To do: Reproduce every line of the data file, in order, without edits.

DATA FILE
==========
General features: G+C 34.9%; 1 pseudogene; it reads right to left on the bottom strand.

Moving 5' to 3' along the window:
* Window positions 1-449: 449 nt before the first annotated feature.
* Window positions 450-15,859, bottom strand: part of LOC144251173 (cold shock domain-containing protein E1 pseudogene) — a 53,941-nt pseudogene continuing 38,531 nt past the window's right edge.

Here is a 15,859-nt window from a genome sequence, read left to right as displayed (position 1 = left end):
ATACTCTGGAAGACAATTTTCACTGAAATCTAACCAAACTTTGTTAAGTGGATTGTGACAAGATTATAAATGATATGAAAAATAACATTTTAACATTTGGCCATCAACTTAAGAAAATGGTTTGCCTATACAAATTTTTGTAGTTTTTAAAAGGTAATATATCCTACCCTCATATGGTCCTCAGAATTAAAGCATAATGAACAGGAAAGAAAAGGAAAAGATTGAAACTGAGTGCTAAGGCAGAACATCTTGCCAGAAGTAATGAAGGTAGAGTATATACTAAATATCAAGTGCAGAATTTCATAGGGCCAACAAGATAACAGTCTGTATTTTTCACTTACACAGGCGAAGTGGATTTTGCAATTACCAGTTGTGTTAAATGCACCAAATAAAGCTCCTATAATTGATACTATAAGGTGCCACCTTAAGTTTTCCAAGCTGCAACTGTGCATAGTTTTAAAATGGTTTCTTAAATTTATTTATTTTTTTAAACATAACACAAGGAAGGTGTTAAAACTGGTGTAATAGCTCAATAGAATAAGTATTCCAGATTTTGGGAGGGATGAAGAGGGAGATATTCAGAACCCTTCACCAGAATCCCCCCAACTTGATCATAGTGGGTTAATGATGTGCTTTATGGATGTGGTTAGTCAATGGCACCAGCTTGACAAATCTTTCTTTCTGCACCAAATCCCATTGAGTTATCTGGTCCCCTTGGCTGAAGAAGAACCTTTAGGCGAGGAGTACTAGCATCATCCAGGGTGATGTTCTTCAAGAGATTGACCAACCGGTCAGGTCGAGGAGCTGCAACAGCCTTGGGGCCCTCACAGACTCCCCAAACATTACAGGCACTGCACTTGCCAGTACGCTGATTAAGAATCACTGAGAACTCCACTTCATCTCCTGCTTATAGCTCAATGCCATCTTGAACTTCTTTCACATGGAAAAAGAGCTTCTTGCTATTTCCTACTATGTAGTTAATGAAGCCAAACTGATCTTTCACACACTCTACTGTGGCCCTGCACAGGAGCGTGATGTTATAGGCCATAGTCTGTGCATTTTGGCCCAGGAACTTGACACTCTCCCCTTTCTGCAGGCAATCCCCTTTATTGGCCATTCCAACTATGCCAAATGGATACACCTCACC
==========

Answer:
General features: G+C 34.9%; 1 pseudogene; it reads right to left on the bottom strand.

Moving 5' to 3' along the window:
* Window positions 1-449: 449 nt before the first annotated feature.
* Window positions 450-15,859, bottom strand: part of LOC144251173 (cold shock domain-containing protein E1 pseudogene) — a 53,941-nt pseudogene continuing 38,531 nt past the window's right edge.

Here is a 15,859-nt window from a genome sequence, read left to right as displayed (position 1 = left end):
ATACTCTGGAAGACAATTTTCACTGAAATCTAACCAAACTTTGTTAAGTGGATTGTGACAAGATTATAAATGATATGAAAAATAACATTTTAACATTTGGCCATCAACTTAAGAAAATGGTTTGCCTATACAAATTTTTGTAGTTTTTAAAAGGTAATATATCCTACCCTCATATGGTCCTCAGAATTAAAGCATAATGAACAGGAAAGAAAAGGAAAAGATTGAAACTGAGTGCTAAGGCAGAACATCTTGCCAGAAGTAATGAAGGTAGAGTATATACTAAATATCAAGTGCAGAATTTCATAGGGCCAACAAGATAACAGTCTGTATTTTTCACTTACACAGGCGAAGTGGATTTTGCAATTACCAGTTGTGTTAAATGCACCAAATAAAGCTCCTATAATTGATACTATAAGGTGCCACCTTAAGTTTTCCAAGCTGCAACTGTGCATAGTTTTAAAATGGTTTCTTAAATTTATTTATTTTTTTAAACATAACACAAGGAAGGTGTTAAAACTGGTGTAATAGCTCAATAGAATAAGTATTCCAGATTTTGGGAGGGATGAAGAGGGAGATATTCAGAACCCTTCACCAGAATCCCCCCAACTTGATCATAGTGGGTTAATGATGTGCTTTATGGATGTGGTTAGTCAATGGCACCAGCTTGACAAATCTTTCTTTCTGCACCAAATCCCATTGAGTTATCTGGTCCCCTTGGCTGAAGAAGAACCTTTAGGCGAGGAGTACTAGCATCATCCAGGGTGATGTTCTTCAAGAGATTGACCAACCGGTCAGGTCGAGGAGCTGCAACAGCCTTGGGGCCCTCACAGACTCCCCAAACATTACAGGCACTGCACTTGCCAGTACGCTGATTAAGAATCACTGAGAACTCCACTTCATCTCCTGCTTATAGCTCAATGCCATCTTGAACTTCTTTCACATGGAAAAAGAGCTTCTTGCTATTTCCTACTATGTAGTTAATGAAGCCAAACTGATCTTTCACACACTCTACTGTGGCCCTGCACAGGAGCGTGATGTTATAGGCCATAGTCTGTGCATTTTGGCCCAGGAACTTGACACTCTCCCCTTTCTGCAGGCAATCCCCTTTATTGGCCATTCCAACTATGCCAAATGGATACACCTCACC